Novel emulsions with useful attributes such as improved stability, clarity and label friendliness were investigated in this thesis. Overall, this thesis has three parts: the first part systematically studied the formation and optical properties of nanoemulsions; the second part focused on formation and beverage cloud application of multilayer emulsions; and the third part evaluated the formation, stability and beverage cloud application of multiple phase emulsions.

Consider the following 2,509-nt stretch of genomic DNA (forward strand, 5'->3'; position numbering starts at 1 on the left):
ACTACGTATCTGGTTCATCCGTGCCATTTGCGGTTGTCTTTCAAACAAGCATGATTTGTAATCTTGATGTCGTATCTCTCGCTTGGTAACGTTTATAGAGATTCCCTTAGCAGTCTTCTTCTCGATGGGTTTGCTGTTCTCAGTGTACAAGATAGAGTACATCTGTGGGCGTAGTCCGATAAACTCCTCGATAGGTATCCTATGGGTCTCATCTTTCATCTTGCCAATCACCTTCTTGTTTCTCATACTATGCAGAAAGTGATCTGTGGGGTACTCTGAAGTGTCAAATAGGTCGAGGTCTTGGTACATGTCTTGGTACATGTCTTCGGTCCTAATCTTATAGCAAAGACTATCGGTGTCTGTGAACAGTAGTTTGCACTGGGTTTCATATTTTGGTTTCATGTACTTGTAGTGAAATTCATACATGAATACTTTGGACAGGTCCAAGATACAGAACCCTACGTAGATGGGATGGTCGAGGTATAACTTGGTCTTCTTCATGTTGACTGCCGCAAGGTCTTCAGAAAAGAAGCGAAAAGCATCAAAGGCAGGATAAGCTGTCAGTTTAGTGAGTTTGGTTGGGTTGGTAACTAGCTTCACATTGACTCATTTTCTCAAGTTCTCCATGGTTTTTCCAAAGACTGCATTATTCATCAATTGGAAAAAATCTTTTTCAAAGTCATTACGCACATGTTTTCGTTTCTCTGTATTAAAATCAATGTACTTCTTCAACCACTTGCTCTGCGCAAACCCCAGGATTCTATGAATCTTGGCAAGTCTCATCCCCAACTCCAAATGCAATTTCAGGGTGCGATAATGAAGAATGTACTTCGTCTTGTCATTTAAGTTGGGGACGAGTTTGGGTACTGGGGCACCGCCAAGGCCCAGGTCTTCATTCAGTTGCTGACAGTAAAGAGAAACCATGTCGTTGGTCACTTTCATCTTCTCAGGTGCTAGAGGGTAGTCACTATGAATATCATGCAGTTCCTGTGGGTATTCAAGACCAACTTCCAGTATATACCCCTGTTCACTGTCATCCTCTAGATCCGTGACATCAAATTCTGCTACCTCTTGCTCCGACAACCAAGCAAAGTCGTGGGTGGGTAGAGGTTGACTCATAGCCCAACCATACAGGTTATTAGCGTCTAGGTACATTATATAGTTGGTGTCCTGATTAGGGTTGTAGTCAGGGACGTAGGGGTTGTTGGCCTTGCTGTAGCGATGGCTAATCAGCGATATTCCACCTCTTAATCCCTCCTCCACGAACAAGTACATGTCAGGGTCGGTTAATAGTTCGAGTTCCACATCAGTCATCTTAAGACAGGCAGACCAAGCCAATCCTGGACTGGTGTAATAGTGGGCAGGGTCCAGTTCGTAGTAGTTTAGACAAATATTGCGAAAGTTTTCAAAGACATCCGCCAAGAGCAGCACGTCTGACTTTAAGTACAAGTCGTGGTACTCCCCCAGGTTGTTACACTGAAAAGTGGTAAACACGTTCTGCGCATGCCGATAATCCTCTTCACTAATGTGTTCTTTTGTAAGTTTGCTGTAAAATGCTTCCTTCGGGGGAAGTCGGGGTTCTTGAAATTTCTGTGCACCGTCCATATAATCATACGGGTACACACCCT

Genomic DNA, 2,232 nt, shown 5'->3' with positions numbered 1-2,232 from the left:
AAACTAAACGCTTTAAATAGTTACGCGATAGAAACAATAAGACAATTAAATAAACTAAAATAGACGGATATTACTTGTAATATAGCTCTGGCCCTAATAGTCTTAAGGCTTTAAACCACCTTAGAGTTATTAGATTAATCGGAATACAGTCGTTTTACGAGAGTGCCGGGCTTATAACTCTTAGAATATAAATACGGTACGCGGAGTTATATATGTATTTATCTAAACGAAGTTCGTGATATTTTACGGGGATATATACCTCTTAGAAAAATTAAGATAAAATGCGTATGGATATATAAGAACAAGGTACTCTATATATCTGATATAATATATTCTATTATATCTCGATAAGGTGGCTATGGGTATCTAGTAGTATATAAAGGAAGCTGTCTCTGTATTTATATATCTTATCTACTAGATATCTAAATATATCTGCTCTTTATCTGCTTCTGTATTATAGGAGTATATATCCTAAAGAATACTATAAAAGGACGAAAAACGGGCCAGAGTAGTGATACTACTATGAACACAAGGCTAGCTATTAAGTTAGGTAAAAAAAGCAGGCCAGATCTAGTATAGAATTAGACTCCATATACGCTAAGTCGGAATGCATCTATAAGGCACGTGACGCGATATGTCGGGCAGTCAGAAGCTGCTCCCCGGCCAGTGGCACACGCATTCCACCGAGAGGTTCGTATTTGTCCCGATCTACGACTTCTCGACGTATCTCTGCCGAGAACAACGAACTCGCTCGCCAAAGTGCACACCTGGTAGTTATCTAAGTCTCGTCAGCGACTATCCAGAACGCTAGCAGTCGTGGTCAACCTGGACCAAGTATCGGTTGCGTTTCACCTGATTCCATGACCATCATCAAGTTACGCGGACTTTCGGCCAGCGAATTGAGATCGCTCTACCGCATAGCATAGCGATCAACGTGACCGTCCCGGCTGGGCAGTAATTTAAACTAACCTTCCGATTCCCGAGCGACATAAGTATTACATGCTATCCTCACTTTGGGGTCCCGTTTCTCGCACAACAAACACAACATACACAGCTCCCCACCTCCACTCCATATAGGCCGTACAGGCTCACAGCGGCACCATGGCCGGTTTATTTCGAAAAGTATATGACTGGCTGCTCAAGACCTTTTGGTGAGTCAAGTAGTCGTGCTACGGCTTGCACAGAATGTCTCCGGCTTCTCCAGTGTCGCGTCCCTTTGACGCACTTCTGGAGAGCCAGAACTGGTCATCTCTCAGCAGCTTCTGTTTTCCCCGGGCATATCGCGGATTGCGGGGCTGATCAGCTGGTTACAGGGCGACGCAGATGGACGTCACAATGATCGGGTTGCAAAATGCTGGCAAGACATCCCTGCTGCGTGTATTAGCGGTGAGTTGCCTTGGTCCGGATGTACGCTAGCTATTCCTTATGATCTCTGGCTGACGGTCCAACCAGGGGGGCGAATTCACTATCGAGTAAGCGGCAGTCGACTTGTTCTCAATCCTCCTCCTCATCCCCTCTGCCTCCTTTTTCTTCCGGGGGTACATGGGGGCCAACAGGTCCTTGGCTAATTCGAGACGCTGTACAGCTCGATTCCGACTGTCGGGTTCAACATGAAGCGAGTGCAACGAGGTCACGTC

In part 1, nanoemulsions were prepared using four different food grade biopolymers (different concentrations) and high pressure homogenization (Microfluidizer®, different pressures, temperature and number of passes). It was found that increasing number of passes through the microfluidizer led to a wider particle size distribution. The effect of oil types on mean droplet diameter (MDD) was complex being dependent on the emulsifier, homogenization pressure, phase viscosity and number of passes. It was also found that interface composition, relative refractive index, volume fraction of dispersed phase and droplet size influenced the turbidity. A polynomial relationship was found between MDD and turbidity within the MDD range of 80 to 400 nm. The effects of lipid phase and interface composition on turbidity were droplet size dependent. A linear relationship between volume fraction of dispersed phase and turbidity was established. Experiment results demonstrated that matching refractive indices between phases led to clear emulsions. Finally the primary destabilization mechanism of MCT nanoemulsions emulsified with modified starch was identified as coalescence from a two-week shelf life study. In part 2 of this thesis, the ability to prepare secondary and tertiary beverage cloud emulsions using a layer-by-layer deposition technique was developed. Proteins, β-lactoglobulin (L) and sodium caseinate (S), were selected to stabilize the primary emulsions. Biopolymers of sodium alginate (S), ι-carrageenan (C), gum Arabic (G), pectin (P), chitosan (Ch) and gelatin (Ge) were evaluated as secondary and tertiary layers. Biopolymer concentration and pH were found critical to the formation of stable multilayer emulsions. Protein and polysaccharide type also impacted droplet size and δ-potential of multilayer emulsions. Interestingly, β-lactoglobulin was found better than sodium caseinate in forming protein-polysaccharide interfacial complexes as demonstrated by smaller MDD of LA, LP and LC than those of SA, SP and SC. It was also found biopolymer concentration has to be above a critical value (0.2 ~ 0.5% w/w) to prevent multilayer emulsions from bridging flocculation. Our data showed that both secondary (LA, LC, LG) and tertiary (LGC) emulsions formed by electrostatic deposition could provide the same performance as traditional emulsifiers of gum Arabic (G) and modified starch (M). After four weeks of storage at room temperature, beverage clouds stabilized with G, M, LA, LC, LG and LGCh showed MDDs of 0.68, 0.67, 0.90, 0.82, 0.65 and 2.2 μm, respectively, and turbidity losses of 18, 28, 22, 19, 25 and 17%, respectively. In part 3 of this thesis, water-in-oil-in-water emulsions (W/O/W, also called double emulsions) were studied using a concentrated sucrose solution as a natural weighing agent to increase the density of the oil phase. The results indicated that MDD of W/O emulsions decreased with increasing emulsifier (polyglycerol polyricinoleate, PGPR) concentration. Homogenization pressure and number of passes through a microfluidizer affected MDD, size distribution and encapsulation efficiency (EE) of yellow #6 (included in the water phase as a marker to measure EE). The hydrophilic emulsifier type and oil phase showed great impacts on EE and stability of the W/O/W emulsions. A high EE (>85%) was achieved in gum acacia (GA) stabilized double emulsions whereas Tween 20 and modified starch (MS) stabilized double emulsions showed low EE (< 50%) demonstrating that the type of hydrophilic emulsifier is a critical factor governing stability of double emulsions. Gelling the inner aqueous phase proved to be ineffective in improving EE and stabilizing double emulsion in this study. Results on beverage cloud applications of W/O/W emulsions indicated that GA stabilized emulsions are more stable to turbidity loss and ring formation than those stabilized by MS. Beverage clouds containing OT-based W/O/W emulsions without gelling the inner phase showed low turbidity loss during shelf-life without ring formation demonstrating potential commercial value of these emulsions.